Cherry blossoms are out in Japan, S. Korea
It’s a whites of spring thing.
If you want to know if spring has arrived in Japan or South Korea, just look to the cherry blossoms.
And at the crowds of people looking at the cherry blossoms. Taking photos of the cherry blossoms. Or having parties under the cherry blossoms.
In Japan, this is a seasonal rite, akin to first robins and tossing out the first pitch. Those who like to search out symbolism say the fragile, pink-tinged white blossoms reflect traditional Japanese values of purity and simplicity. Less poetic types say they just look pretty. Still others say they’re a great excuse for one of the year’s first outdoor parties.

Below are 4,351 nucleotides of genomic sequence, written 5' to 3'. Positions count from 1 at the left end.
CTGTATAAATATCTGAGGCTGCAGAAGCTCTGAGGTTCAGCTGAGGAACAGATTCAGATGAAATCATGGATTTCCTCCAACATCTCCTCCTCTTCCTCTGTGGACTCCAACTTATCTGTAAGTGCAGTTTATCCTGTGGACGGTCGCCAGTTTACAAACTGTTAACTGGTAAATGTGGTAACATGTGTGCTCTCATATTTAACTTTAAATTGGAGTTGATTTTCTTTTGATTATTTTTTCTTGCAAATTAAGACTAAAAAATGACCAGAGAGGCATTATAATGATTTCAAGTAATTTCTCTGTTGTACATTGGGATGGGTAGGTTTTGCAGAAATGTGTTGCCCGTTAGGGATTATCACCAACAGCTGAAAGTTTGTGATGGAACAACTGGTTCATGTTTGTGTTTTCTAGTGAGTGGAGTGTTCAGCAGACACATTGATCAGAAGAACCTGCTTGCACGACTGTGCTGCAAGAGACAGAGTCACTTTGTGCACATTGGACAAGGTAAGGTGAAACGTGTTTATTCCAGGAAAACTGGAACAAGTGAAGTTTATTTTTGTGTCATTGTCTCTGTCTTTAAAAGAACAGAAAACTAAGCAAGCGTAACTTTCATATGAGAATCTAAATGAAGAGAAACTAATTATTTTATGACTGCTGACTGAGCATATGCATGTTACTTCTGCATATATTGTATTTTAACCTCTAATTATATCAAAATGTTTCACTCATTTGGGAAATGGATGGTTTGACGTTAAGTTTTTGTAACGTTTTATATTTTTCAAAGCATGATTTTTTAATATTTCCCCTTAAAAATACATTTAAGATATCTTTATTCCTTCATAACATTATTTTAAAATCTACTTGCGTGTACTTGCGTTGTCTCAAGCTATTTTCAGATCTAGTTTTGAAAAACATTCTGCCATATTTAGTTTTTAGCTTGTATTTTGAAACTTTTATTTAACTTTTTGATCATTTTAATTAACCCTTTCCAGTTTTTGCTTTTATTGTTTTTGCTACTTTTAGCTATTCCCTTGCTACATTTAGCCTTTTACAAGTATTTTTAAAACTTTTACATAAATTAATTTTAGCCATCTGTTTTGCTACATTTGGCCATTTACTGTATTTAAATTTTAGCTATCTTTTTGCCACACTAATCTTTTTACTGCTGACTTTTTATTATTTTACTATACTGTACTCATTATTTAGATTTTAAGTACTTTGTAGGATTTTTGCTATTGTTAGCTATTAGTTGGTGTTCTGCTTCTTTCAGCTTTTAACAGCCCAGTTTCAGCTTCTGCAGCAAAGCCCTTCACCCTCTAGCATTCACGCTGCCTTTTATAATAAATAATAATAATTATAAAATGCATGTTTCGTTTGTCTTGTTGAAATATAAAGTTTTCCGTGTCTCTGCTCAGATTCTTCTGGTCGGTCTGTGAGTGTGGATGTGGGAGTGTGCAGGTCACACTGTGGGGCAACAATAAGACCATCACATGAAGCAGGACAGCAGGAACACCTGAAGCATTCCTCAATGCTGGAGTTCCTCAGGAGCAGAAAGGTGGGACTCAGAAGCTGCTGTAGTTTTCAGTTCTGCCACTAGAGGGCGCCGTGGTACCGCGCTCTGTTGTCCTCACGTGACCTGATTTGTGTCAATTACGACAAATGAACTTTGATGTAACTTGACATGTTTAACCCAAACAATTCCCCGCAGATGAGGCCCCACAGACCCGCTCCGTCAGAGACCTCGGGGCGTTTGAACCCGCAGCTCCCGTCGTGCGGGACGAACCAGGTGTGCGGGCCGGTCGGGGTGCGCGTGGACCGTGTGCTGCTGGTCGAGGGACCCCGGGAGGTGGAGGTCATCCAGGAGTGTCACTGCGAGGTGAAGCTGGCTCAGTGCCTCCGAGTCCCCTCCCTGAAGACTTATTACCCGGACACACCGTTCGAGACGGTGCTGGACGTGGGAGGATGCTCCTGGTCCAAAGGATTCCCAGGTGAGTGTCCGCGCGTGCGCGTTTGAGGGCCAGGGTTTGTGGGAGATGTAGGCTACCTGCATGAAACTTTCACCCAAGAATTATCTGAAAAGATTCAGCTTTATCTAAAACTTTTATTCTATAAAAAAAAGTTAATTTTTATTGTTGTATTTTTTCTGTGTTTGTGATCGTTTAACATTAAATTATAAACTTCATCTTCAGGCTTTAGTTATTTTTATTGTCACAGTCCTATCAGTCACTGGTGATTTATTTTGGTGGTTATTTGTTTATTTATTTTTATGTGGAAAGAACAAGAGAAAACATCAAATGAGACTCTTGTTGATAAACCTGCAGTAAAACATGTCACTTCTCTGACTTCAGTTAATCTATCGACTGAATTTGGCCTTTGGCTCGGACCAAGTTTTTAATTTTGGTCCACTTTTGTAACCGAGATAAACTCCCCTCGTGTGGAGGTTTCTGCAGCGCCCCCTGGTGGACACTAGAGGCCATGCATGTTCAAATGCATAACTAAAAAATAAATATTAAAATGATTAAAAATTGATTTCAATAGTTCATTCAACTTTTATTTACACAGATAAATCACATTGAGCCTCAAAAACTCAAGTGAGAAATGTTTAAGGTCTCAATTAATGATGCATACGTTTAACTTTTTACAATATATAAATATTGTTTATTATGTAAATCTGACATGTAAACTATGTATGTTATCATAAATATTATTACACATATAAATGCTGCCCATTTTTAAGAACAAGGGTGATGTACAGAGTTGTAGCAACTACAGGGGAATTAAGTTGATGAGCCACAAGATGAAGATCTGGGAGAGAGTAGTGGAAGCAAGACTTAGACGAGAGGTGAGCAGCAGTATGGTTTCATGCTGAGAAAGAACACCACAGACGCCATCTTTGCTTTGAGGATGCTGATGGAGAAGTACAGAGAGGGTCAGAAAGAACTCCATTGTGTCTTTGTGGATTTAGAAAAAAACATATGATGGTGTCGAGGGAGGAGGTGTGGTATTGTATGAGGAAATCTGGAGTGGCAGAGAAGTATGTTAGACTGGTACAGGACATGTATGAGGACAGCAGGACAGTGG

Whatever they’ve become, they’re considered an icon of Japanese culture.
From Seoul, South Korea, to Sasebo and Tokyo, Japan, cherry trees seemed in full bloom Sunday. Cherry blossom parties bloomed in parks throughout the Kanto Plain.
Sasebo Naval Base servicemembers and their families flocked to Sasebo City Park and Nimitz Park to picnic, walk their dogs or just stroll, holding hands.
“It’s just beautiful out here today,” Seaman Joshua Lebombard said. “With the cherry blossoms … it really is. I’m glad to be here.”
But to the south in Okinawa, cherry blossoms are a case of “been there, done that.” Other parts of Japan may be celebrating spring, but Okinawa was looking downright summer-ish.
Naminoue Beach in Naha was the first public beach on Okinawa to officially open Sunday. About 80 children, residents and tourists enjoyed their first saltwater bath of the year, albeit a cold one.